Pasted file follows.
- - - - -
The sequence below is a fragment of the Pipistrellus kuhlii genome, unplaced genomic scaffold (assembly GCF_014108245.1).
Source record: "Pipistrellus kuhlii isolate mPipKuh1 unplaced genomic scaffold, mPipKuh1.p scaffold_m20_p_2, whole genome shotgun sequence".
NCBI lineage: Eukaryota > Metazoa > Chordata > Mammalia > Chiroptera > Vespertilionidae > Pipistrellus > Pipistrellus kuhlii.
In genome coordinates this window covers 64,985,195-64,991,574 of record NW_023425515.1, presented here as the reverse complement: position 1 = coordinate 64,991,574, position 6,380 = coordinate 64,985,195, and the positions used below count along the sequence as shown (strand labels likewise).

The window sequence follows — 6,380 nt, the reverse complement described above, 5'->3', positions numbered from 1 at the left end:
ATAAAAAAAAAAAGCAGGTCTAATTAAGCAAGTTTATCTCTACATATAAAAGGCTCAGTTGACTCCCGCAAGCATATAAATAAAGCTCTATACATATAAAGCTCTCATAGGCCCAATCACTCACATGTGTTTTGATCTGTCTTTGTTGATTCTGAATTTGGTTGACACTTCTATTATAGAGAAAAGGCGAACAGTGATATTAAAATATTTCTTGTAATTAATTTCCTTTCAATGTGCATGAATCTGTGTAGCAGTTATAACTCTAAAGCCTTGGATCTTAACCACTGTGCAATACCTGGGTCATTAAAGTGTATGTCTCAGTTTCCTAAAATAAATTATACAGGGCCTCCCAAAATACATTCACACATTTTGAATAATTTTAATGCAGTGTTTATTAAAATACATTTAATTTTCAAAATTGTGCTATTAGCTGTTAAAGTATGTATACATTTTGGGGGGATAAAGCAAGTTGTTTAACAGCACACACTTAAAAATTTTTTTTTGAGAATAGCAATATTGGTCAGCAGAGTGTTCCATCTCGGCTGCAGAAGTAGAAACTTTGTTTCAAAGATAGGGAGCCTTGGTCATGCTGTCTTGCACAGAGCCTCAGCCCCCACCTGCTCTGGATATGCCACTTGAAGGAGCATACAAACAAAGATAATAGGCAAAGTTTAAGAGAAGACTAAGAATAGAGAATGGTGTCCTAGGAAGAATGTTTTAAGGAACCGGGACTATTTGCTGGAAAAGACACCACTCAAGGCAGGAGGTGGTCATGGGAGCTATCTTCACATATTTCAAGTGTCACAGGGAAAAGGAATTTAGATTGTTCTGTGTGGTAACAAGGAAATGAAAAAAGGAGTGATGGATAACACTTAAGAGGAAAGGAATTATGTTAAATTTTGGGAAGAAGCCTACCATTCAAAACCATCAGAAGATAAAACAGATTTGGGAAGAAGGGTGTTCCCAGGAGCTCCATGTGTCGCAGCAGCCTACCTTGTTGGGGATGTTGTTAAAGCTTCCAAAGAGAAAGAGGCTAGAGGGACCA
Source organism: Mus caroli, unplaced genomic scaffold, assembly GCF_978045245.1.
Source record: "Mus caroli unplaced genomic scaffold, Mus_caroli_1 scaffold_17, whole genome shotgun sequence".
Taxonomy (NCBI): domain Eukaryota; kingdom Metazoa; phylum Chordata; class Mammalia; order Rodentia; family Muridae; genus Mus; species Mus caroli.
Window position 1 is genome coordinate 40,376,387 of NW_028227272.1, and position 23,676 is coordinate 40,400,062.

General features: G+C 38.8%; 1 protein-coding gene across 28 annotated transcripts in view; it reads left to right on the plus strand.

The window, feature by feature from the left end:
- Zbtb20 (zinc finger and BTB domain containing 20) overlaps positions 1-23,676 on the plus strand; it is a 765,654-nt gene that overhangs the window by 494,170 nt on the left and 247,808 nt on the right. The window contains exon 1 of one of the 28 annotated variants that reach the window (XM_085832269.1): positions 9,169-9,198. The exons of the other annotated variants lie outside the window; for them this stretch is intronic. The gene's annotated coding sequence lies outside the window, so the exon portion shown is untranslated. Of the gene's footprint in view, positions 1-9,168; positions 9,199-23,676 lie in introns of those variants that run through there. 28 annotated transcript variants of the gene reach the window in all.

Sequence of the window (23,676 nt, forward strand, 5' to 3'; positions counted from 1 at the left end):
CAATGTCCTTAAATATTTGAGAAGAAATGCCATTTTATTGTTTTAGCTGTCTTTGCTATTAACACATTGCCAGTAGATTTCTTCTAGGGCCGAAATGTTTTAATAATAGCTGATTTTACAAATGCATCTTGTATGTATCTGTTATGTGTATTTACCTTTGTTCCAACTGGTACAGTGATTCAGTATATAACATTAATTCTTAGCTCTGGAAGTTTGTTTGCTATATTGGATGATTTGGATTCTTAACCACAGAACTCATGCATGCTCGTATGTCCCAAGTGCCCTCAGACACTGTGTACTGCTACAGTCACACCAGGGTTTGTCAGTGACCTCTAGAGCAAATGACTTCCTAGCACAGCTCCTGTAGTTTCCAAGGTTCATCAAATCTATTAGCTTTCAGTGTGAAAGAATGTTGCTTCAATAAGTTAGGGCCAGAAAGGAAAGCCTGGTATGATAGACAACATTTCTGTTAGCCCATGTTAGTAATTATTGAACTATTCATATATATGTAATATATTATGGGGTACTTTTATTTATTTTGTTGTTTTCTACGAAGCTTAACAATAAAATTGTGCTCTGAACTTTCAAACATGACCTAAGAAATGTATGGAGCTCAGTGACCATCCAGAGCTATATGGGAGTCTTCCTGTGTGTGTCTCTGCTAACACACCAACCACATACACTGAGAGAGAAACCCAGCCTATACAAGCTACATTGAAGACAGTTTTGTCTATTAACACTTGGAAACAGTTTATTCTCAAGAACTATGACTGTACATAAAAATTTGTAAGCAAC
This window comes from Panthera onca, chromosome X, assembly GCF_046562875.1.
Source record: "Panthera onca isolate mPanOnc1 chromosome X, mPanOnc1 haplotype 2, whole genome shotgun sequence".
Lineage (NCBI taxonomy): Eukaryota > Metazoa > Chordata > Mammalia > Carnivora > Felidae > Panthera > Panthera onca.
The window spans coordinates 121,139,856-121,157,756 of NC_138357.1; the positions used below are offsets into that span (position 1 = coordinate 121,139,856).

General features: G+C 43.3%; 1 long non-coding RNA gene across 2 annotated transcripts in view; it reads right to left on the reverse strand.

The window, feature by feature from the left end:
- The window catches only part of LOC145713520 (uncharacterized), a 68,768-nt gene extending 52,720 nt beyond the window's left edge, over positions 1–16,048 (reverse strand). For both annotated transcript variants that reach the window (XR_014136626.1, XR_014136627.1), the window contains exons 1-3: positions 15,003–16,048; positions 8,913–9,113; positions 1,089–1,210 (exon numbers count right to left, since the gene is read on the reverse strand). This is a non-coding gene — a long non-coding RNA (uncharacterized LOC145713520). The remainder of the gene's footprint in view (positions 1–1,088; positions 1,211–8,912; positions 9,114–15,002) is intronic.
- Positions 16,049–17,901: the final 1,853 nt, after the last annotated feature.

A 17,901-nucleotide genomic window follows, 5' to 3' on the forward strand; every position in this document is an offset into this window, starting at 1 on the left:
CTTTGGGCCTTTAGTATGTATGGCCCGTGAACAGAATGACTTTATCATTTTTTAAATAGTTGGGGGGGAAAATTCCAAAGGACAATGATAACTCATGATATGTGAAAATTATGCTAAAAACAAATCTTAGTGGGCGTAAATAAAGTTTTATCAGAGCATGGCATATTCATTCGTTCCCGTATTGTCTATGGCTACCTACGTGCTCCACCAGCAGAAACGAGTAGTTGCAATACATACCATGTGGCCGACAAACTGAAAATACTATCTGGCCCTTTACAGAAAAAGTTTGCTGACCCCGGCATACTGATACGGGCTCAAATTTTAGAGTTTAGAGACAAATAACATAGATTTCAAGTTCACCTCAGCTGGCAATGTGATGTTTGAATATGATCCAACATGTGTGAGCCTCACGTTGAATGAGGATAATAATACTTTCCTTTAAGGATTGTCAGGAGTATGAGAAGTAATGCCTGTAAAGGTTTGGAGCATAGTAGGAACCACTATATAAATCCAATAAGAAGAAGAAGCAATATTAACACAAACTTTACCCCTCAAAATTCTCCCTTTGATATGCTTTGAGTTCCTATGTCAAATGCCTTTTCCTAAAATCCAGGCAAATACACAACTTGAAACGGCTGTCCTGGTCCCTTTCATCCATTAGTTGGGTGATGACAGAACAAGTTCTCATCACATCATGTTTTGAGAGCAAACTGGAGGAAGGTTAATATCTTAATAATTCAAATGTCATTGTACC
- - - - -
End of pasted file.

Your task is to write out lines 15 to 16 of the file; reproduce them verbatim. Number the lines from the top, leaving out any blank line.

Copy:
CAATGTCCTTAAATATTTGAGAAGAAATGCCATTTTATTGTTTTAGCTGTCTTTGCTATTAACACATTGCCAGTAGATTTCTTCTAGGGCCGAAATGTTTTAATAATAGCTGATTTTACAAATGCATCTTGTATGTATCTGTTATGTGTATTTACCTTTGTTCCAACTGGTACAGTGATTCAGTATATAACATTAATTCTTAGCTCTGGAAGTTTGTTTGCTATATTGGATGATTTGGATTCTTAACCACAGAACTCATGCATGCTCGTATGTCCCAAGTGCCCTCAGACACTGTGTACTGCTACAGTCACACCAGGGTTTGTCAGTGACCTCTAGAGCAAATGACTTCCTAGCACAGCTCCTGTAGTTTCCAAGGTTCATCAAATCTATTAGCTTTCAGTGTGAAAGAATGTTGCTTCAATAAGTTAGGGCCAGAAAGGAAAGCCTGGTATGATAGACAACATTTCTGTTAGCCCATGTTAGTAATTATTGAACTATTCATATATATGTAATATATTATGGGGTACTTTTATTTATTTTGTTGTTTTCTACGAAGCTTAACAATAAAATTGTGCTCTGAACTTTCAAACATGACCTAAGAAATGTATGGAGCTCAGTGACCATCCAGAGCTATATGGGAGTCTTCCTGTGTGTGTCTCTGCTAACACACCAACCACATACACTGAGAGAGAAACCCAGCCTATACAAGCTACATTGAAGACAGTTTTGTCTATTAACACTTGGAAACAGTTTATTCTCAAGAACTATGACTGTACATAAAAATTTGTAAGCAAC
This window comes from Panthera onca, chromosome X, assembly GCF_046562875.1.